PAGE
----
Above painting: Louis Jean Francois - Mars and Venus an Allegory of Peace
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Tuesday, November 17, 2020

#TuesdayTeaser from TRULY MADLY PLAID by Eliza Knight

I am so excited for December 29th when TRULY MADLY PLAID releases and you get to read it!! This is book 2 in my Prince Charlie's Angels series.


For now, how about a a little snippet from the prologue?


Icy rain had pelted the earth, threatening to freeze everything into a single slickened crystalized mass, and for now, it had waned at least enough that Lieutenant Craig MacLean felt safe moving out of his tent.

While most of the men were celebrating their victory of the most recent battle, the rest of them were battling the ferocious weather, exhausted and simply looking for a place to get warm.

Craig was of the latter group and trudged toward the house to check on the prince, who’d come down with the ague that had seized a number in his own company. The closer he drew to Bannockburn House, the more certain he was that he could hear someone retching. Dear God, how many more of them were to catch this illness?

Then he saw her, bent almost all the way over, a hand holding her balance on the stone facade of the wall.

Her brow was slick with rain or sweat or both, dark tendrils of hair plastered to her forehead and temples. At his approach she stood up straight, swaying. Her pallor was gray and ghostlike. He stood for a moment watching her, recognizing in an instant who she was. Sister to his friend Graham, Annie MacPherson, the prince’s own healer and a healer to many of the soldiers within camp. Yet it appeared she was the one in need of healing now.
She leaned her back against the stones, stared almost through him, and then turned slowly, pressing her forehead to the cool outer wall. The lass was seriously ill. Craig edged closer.

Och, he’d never seen so much vomit in his life, not even from a drunken soldier. She’d vomited up the entirety of the last meal she’d eaten and perhaps what she’d consumed for the last sennight. Over and over again, so much so he’d begun to think it an unholy thing.

“My lady,” he started, standing only a few feet away now, arm outstretched as though to aid her somehow. She might have been ill as the devil, but he had to help her.

Annie wiped her mouth and then pulled a dagger from her boot, brandishing it toward him with wild eyes. “Get away from me, Sassenach, or I’ll cut off your ballocks and shove them down your throat if ye come another step closer.”

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Monday, August 31, 2020

5 Things You Might Not Have Guessed About Highland Warriors by Eliza Knight

Being a history nerd, doing research for my books is A LOT of fun. I often get sucked down paths that don’t have anything to do with my story. Along the way, I’ve found a few fun things you might not have guessed about Highland warriors. 

 



 
  1. Scots fought for hundreds of years against the English, but maybe it wasn't such common knowledge that clans would often switch sides. Or perhaps, you might have known that but thought it was only for money or land. Many clans ended up switching sides during a battle, because of a vendetta. The chief of the MacDougall Clan for example was married to a relative of a the English king's "choice" for the Scots throne (his puppet). The “puppet” was murdered in a church by Robert the Bruce.  Many were appalled that Bruce would do such a thing, violating sanctuary, but didn't take into consideration that Bruce did this partly to avenge his wife, daughter, sisters and a countess who helped crown him, after they were taken from a church and held hostage, two of them hung in cages outside castles (his sister and the countess)... It was so brutal back then! During the Jacobite Rebellion of 1745, the Fraser Chief, also known as "the Fox" was famous for switching sides. There is a lot of blame placed on these two-faced leaders for what inevitably happened to the Scots during the Battle of Culloden.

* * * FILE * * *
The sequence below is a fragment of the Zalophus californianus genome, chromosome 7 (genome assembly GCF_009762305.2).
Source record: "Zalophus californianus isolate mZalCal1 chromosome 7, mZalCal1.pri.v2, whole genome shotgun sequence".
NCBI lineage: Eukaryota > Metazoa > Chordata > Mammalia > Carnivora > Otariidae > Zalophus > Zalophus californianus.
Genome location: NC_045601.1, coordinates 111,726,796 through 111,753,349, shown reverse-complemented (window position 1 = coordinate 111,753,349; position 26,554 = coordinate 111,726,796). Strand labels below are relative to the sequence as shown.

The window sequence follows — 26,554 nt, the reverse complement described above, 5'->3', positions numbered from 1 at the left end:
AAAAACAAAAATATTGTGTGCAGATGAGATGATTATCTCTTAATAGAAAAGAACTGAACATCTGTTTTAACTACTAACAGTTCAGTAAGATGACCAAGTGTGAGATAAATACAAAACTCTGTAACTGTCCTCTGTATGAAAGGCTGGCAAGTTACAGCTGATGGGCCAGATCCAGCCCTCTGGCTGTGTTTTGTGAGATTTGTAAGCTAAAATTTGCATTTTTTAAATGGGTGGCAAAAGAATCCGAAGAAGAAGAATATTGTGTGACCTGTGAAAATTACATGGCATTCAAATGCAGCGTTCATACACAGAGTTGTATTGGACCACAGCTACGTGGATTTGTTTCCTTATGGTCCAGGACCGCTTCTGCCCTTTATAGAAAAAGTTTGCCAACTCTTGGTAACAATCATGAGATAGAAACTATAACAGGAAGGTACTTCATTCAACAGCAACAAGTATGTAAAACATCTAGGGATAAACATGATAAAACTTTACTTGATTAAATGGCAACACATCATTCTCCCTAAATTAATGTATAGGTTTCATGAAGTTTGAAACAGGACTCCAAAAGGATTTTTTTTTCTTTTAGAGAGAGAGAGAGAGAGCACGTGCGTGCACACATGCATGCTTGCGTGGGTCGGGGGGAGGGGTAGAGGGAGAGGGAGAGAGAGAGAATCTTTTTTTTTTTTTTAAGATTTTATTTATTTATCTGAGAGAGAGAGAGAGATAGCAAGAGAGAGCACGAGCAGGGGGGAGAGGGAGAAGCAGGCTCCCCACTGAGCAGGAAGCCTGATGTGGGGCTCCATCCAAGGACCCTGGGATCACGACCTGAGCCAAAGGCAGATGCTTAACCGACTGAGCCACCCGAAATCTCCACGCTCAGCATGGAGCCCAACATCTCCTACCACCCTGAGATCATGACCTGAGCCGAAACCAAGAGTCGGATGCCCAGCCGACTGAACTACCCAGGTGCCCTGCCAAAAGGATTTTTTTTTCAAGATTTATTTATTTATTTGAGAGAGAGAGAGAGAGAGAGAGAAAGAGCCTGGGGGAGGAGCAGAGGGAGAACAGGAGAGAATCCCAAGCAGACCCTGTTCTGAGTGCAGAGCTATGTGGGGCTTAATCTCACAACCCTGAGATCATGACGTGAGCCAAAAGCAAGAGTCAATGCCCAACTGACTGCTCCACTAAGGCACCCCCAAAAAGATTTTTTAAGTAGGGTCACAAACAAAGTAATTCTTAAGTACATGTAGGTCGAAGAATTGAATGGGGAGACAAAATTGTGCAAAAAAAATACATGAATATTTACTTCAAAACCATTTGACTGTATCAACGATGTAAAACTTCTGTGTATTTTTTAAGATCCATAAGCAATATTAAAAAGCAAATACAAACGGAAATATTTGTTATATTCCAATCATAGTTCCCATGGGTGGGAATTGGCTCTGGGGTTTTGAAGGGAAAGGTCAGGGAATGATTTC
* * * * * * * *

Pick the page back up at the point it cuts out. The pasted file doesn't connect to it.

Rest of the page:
2. Kilts weren’t called kilts until the 1700’s. Before that, they were referred to as belted plaids. On the same note, tartans. In fact, specific colors in tartans weren’t a common thing until much later than the medieval period as well. Most plaids were neutral tones of brown and green.
  3. Most warriors would fight in their shirts only (which did reach mid-thigh), removing their plaids before charging into battle. 
  4. Their national animal is a unicorn—to this day. This means unicorns must exist, right? Scotland is steeped in myth and lore, so it’s no wonder their national animal would be such a majestic creature.
  5. Even the Vikings were weary of Highlanders. When they set sail to plunder they were warned that the natives were dangerous, their weather was deadly and their language incomprehensible. The trip, they were told, was worth it, if they were willing to risk their head!

 

Oh, to have been a fly on the wall… Researching for my books, and then living history through my characters is pretty much like time-travel, don’t you think? The amazing thing about exploring history, beyond the rabbit-hole fun, is that I always find golden nuggets of record that mesh well with my plot, enhancing the storyline and bringing it all to life. I get to add a sense of realism to the characters and their stories, which I think makes the adventures I pen all the more appealing. Well, that and hot Highland heroes. So, that said, you'll find a little bit of "the Fox" in my latest release The Rebel Wears Plaid.

 

So, what did you think? Did you know them all? Have a few surprises?

 

Thanks so much for letting me share some fun facts with you all! Happy Kilt Reading <3